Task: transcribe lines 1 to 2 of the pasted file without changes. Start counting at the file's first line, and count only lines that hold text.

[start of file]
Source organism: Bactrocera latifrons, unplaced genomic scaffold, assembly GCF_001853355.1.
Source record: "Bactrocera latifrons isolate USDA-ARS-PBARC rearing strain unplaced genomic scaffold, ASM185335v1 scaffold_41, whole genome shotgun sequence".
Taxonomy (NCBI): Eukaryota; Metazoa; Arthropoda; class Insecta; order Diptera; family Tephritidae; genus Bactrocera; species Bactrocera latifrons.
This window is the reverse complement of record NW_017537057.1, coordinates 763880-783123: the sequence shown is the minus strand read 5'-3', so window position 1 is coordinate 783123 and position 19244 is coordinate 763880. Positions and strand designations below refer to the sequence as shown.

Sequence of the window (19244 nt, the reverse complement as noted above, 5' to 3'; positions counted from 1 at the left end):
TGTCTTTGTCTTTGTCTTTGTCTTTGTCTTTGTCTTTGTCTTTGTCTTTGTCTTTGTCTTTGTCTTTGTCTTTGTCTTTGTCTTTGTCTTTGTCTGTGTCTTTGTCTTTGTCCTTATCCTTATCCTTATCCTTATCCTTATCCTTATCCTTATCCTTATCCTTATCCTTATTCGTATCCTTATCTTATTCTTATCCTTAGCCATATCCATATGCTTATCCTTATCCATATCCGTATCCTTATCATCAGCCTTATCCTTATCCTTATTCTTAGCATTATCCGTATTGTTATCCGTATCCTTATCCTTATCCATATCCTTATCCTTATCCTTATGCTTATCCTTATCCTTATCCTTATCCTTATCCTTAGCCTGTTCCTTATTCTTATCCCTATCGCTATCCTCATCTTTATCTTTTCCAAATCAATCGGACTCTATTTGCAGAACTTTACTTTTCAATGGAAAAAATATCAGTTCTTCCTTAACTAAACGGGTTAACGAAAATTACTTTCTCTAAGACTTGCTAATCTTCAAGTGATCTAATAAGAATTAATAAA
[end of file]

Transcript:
Source organism: Bactrocera latifrons, unplaced genomic scaffold, assembly GCF_001853355.1.
Source record: "Bactrocera latifrons isolate USDA-ARS-PBARC rearing strain unplaced genomic scaffold, ASM185335v1 scaffold_41, whole genome shotgun sequence".